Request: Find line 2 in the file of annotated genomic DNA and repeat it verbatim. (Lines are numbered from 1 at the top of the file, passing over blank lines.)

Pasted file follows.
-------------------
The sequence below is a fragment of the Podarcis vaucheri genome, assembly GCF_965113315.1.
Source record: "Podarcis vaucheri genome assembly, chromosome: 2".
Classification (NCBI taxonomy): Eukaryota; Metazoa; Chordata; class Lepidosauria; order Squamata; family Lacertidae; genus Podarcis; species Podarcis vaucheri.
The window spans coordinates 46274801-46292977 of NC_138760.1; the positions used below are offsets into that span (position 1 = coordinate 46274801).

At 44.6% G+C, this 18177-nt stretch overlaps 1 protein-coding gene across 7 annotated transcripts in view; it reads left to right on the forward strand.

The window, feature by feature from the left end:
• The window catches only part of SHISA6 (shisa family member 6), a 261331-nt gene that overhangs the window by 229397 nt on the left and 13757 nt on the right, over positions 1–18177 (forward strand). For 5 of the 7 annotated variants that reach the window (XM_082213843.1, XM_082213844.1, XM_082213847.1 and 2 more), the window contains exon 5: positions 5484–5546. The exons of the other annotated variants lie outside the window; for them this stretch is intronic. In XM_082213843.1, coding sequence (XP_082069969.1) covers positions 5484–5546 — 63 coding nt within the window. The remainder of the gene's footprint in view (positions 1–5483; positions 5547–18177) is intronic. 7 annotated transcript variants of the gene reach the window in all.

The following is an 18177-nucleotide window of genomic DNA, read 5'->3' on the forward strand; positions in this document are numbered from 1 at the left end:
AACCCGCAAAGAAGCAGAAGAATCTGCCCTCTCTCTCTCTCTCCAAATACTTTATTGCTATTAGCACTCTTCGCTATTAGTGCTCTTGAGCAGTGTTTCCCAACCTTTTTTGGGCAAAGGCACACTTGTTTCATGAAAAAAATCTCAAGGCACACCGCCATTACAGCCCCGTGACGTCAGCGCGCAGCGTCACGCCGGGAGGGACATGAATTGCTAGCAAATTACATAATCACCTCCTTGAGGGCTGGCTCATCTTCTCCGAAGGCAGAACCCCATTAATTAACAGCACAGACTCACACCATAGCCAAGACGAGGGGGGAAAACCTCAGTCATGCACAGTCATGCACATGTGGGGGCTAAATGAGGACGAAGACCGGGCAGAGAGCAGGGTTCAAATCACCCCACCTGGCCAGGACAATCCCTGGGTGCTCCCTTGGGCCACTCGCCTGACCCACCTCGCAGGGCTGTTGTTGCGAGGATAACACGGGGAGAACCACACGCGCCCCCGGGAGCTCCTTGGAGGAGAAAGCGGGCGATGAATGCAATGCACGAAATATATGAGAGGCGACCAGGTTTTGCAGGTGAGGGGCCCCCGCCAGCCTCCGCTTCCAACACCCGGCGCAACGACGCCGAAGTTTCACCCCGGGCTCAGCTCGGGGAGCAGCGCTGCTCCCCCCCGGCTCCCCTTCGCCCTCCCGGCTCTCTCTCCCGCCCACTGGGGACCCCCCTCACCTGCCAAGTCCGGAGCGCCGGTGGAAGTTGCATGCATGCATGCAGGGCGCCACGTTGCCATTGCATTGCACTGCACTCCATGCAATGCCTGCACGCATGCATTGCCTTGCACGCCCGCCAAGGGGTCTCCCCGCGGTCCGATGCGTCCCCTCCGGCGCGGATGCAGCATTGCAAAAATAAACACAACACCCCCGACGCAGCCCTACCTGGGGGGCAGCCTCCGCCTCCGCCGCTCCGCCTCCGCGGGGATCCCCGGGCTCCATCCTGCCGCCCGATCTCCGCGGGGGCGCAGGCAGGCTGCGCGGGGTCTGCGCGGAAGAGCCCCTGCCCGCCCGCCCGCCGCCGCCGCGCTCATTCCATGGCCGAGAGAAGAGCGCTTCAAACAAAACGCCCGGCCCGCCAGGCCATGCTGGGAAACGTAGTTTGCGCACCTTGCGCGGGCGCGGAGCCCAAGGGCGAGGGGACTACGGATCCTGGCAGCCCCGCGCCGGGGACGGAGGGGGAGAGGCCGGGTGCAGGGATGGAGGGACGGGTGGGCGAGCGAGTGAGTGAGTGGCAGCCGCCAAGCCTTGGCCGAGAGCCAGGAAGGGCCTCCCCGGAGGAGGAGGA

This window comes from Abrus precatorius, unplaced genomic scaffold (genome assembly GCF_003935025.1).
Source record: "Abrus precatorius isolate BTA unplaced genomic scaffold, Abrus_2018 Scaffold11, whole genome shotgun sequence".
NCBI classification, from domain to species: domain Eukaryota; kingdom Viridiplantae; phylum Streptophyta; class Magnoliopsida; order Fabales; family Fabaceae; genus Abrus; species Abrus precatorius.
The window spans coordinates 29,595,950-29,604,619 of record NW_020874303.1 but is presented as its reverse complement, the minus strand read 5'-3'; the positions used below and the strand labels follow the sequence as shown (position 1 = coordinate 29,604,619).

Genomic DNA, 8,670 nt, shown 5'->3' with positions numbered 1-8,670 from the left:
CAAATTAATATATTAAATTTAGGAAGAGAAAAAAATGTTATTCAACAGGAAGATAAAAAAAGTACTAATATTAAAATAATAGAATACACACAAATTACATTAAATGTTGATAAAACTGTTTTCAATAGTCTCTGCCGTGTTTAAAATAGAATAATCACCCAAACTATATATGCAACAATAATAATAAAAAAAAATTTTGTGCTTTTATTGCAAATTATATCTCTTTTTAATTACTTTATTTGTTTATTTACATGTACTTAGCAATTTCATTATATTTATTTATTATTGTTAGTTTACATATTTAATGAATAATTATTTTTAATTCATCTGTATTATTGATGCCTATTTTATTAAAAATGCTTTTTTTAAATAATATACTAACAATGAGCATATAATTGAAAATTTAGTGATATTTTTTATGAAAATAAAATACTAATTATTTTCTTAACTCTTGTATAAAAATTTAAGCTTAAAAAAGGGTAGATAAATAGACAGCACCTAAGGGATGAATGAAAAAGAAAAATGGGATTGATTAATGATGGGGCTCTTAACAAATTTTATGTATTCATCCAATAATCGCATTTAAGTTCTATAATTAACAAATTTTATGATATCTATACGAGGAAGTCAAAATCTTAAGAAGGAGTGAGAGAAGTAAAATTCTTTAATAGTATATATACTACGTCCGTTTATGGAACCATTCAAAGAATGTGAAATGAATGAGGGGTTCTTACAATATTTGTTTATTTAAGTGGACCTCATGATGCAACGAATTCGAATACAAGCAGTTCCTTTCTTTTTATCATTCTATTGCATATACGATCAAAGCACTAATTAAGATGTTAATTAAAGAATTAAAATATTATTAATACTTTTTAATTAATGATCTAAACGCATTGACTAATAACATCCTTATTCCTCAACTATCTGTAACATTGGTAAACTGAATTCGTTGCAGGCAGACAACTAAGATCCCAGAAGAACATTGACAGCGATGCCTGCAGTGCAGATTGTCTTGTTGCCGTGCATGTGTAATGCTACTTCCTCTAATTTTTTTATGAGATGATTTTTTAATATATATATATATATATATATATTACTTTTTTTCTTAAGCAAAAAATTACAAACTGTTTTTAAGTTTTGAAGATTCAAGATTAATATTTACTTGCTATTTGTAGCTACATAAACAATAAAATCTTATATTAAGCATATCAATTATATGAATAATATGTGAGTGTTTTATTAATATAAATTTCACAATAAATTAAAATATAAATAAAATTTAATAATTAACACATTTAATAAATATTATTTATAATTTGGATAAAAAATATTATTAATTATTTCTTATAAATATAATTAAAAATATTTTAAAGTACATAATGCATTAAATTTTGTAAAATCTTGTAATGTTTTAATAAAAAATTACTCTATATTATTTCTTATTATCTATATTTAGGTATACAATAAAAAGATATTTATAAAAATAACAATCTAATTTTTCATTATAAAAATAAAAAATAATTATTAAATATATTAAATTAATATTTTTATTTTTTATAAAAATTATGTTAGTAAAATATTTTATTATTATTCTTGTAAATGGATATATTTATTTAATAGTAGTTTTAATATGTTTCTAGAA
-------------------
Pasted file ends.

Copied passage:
Source record: "Podarcis vaucheri genome assembly, chromosome: 2".